Gilmore Girls: A Year in the Life
Lauren Graham, Alexis Bledel, Scott Patterson
To call Netflix’s Gilmore Girls: A Year in the Life “much anticipated” is akin to saying matriarch Emily Gilmore (Emily Bishop) is “a little tough” on her maids. Gracing screens across the US over theThanksgiving holiday, the four-episode revival is easily the biggest event of the Fall TV season. No one knows this better than Netflix, which has been over-caffeinating the buzz around Gilmore Girls: A Year in the Life since its official announcement last October, tempting fans with everything from Instagram pics, script previews, and a series of pop-up Luke’s Diners across North America.
If the two-hour (plus) lines at faux Luke’s are anything to go by, audiences are gleefully lapping up all things Gilmore, and only getting thirstier. There’s a distinct difference in the excitement surrounding the beloved drama’s resurgence than that of, say, last winter’s Full House reboot. This time, there’s no schadenfreude, no mediated expectations. Instead, there’s a palatable feeling that Gilmore Girls: A Year in the Life will do justice to its predecessor, will grow up right and make the Gilmore family proud. The initial reviews have already started pouring in, and they’re by and large glowing. Yet given the shaky track record of revivals and reboots—and the questionable trailers we’ve seen from the show— is it realistic to expect that Gilmore Girls: A Year in the Life can actually deliver?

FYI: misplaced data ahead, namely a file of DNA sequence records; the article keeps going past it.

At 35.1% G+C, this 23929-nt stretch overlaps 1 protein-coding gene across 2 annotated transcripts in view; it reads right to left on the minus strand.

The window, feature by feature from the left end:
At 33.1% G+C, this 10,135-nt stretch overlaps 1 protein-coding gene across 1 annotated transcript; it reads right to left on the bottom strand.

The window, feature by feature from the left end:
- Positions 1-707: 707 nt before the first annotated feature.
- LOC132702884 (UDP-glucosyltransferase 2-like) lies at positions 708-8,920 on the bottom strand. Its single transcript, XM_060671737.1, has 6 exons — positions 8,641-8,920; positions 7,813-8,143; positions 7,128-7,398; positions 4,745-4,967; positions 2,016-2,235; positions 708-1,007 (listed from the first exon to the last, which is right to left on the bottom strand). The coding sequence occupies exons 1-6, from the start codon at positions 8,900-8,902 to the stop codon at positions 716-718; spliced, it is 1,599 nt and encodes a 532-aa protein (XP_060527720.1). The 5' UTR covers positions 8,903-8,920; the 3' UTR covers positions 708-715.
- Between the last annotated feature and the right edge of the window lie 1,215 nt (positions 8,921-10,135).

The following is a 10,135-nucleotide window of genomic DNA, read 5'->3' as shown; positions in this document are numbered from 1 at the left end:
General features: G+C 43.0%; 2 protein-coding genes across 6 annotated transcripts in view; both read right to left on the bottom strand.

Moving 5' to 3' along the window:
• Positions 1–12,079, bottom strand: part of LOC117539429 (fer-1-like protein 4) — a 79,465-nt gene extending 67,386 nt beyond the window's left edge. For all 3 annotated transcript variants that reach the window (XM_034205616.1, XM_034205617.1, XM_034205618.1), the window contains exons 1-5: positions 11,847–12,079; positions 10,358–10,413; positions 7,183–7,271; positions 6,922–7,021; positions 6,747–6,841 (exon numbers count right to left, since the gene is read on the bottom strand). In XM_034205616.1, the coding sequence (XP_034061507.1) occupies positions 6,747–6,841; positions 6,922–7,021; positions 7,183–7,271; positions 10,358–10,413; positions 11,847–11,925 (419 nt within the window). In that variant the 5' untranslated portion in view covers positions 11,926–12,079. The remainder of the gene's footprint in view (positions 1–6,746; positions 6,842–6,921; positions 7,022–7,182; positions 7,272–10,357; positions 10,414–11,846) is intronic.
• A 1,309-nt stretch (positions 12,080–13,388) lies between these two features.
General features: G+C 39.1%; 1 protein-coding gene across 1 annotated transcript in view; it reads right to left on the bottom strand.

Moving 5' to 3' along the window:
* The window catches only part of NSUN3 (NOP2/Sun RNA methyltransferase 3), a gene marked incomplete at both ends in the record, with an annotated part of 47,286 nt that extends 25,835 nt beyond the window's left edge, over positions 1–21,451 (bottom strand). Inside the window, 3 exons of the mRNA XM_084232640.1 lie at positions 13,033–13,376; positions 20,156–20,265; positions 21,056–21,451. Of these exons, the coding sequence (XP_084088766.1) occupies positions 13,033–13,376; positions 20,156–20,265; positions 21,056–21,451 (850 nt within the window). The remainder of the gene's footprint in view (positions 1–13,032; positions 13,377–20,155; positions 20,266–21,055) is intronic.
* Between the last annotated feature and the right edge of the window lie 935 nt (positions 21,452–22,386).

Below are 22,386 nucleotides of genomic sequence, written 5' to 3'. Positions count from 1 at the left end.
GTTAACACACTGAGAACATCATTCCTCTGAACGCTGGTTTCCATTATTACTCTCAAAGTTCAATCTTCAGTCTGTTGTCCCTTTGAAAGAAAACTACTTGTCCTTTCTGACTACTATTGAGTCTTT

After more than year of small sips, we finally got our first real taste of the new series when the official trailer (below) released last month. As views racked up, the response was—pun intended—lukewarm at best. Some fans wept at the second coming, others complained it felt “off”; even more refrained from judging six hours of TV by a two-minute trailer. Whatever one’s take, though, being transported to a Stars Hollow that was at once old and new was a strange experience, and not just because Emily was wearing a T-shirt.
The reboot’s trailer made one thing clear: Gilmore Girls: A Year in the Life is all about change. It’s a scary prospect, especially for a show with such a particular worldview and such a nostalgic appeal. Gilmore Girls is “comfort TV”, a warm, dependable, life-affirming blanket spun from clever references, relatable stories, strong women, and small-town charm. Pull the wrong way on any of those threads and the whole thing falls apart, something fans already witnessed when creator Amy Sherman-Palladino left the show before the infamous seventh season (aka, Gilmore Girls: Seek and Destroy).